It’s exhilarating setting up a small business. You’ve had your lightbulb moment, and ever since, you’ve been getting papers filed, setting up a legal precedent for your firm, and you’ve started work on your value proposition. But getting online is an incredibly important step towards generating both visibility and sales for your small firm, no matter what products or services you’re offering. Whether you’re B2B or B2C, here’s how you’ll get your small business set up online as quickly as possible – and what to pay attention to as you do so.
A brand new website is, at first, a completely blank slate. That’s exciting: it means you’ve got full freedom to create something functional, beautiful, and seamless for businesses or consumers to explore at their leisure. But designing a website on your own, even if you feel that you have the skills to build on a website builder like Wix or WordPress, is likely not the best use of your time as you’re setting up a small business. Plus, your efforts might result in a poor website that’s not optimized for the business environment.
Instead of going it alone, then, it’s better to outsource to a website development company that can handle the design, development, and maintenance of your website as you focus on other business-critical operations. In discussion with experts, you’ll be able to layout your vision for your website and brand. They’ll then take these insights and run with them, rapidly building a fully-functioning website that’ll remain your home on the web for years to come.
As soon as you conceived of your business, you may well have felt the urge to set up social media pages. It’s a place where you can announce your presence to family and friends and to interested third parties before you’ve actually opened for business. It’s also a way to share updates and engage with stakeholders in your market. But setting up social media pages shouldn’t be rushed: there’s a process here that you should follow to avoid making lame and unfollowed social media pages. Before rushing onto social media, make sure you:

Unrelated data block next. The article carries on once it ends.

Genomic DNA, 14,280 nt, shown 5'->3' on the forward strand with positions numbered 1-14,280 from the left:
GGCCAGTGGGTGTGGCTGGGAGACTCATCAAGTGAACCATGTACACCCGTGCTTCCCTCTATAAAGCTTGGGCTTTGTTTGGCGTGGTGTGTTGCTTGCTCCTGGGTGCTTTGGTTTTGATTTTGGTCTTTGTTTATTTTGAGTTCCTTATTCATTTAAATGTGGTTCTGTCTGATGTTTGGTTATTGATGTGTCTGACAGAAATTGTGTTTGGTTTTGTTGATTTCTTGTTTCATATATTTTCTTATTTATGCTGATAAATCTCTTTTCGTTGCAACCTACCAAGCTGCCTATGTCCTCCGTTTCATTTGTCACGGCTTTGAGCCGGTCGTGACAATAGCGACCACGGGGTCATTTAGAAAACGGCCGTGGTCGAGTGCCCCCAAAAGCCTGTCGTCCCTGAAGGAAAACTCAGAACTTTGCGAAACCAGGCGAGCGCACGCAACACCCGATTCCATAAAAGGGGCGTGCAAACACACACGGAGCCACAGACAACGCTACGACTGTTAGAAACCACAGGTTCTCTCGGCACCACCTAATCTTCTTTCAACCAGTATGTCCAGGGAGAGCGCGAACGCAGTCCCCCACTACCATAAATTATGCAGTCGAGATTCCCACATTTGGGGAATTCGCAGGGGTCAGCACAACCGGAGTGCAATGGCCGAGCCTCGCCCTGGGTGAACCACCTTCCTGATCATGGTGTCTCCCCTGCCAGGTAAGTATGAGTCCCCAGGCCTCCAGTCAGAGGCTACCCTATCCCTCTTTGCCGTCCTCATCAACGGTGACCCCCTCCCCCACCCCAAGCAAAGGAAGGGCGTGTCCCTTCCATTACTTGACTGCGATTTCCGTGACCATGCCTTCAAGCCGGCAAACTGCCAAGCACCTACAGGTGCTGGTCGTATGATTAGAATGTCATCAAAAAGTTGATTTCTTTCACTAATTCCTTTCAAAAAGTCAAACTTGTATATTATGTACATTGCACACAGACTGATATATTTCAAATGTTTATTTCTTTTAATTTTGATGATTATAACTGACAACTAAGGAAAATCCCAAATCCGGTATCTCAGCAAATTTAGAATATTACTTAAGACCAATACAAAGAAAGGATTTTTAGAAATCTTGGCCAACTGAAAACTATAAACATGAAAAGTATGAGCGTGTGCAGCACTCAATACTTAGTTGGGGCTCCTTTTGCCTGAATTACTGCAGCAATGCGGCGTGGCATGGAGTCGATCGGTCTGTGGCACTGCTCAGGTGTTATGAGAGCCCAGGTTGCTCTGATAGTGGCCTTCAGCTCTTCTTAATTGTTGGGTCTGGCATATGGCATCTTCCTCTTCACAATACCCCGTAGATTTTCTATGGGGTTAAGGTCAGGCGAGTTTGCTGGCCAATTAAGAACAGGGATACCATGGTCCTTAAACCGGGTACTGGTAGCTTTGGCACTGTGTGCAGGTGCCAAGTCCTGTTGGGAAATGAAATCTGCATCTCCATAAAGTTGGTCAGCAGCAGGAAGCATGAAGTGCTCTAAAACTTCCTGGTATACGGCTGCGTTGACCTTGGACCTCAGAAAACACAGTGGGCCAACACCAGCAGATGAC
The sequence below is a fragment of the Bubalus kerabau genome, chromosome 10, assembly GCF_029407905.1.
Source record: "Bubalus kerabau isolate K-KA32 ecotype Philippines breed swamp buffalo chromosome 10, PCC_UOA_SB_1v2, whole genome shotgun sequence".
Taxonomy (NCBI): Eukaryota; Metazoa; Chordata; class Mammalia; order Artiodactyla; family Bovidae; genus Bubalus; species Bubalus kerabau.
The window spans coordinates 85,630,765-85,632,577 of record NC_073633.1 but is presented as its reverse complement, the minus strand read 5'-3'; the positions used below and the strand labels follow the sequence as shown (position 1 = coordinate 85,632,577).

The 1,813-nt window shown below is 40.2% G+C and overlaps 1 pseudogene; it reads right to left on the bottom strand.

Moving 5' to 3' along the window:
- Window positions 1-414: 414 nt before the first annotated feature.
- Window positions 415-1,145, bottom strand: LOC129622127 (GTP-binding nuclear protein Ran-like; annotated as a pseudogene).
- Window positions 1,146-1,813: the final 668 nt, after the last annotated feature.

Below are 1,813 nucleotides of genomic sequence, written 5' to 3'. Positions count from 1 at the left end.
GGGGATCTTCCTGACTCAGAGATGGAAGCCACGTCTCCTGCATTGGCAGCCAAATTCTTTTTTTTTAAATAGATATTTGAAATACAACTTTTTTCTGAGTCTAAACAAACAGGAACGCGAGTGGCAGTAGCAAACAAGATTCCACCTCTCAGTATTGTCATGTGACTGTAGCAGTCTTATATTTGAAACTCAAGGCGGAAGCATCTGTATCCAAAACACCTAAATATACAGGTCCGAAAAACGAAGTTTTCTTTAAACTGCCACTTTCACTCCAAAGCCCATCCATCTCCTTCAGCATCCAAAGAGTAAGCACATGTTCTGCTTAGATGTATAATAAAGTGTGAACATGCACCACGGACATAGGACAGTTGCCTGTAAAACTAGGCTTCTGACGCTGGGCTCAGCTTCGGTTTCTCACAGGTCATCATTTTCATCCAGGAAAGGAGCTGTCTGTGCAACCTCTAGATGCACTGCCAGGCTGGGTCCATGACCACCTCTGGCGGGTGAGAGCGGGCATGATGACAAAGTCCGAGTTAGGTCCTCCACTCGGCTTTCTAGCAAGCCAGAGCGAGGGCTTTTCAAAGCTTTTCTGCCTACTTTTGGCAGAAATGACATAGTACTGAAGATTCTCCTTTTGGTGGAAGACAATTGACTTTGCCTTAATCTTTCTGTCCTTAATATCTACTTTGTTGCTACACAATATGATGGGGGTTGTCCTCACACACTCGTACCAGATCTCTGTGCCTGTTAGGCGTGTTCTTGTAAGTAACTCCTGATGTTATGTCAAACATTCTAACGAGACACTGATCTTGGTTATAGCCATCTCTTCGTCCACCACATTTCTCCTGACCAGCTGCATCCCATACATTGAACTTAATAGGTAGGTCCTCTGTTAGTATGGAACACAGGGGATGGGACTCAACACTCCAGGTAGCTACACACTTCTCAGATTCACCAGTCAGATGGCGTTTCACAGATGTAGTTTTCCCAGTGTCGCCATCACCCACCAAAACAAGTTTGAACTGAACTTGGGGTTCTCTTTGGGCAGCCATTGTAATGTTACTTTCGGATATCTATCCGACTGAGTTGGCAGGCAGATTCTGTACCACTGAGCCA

- Have a well-designed brand logo that you use across all platforms – building your recognizability
- Write a smart, concise summary of your business that you’ll use in your profile description
- Know how you can build a base of followers, usually friends and family, to give you a head start in gathering further followers
- Follow relevant pages and profiles in the hopes of getting a follow back – which will be dependent on the quality of information you share on your profiles
- Have a list of ideas for content sharing so that your social media profiles are dynamic rather than static
All of these preconditions should be met before you establish a presence on social media. But once they are, it’s very easy to get set up and to post, helping to build that initial audience that may one day become your first customers.
Your business will be relevant and interesting to some form of newspaper, magazine, or industry journal. Your job is to get your firm featured there – usually online, where you can share the link to the story on all your social media profiles as well as on a “news” page on your website. It’s your job to write these “thought leadership” pieces and share them with the editors of the publications you think might be interested in sharing your story with the world.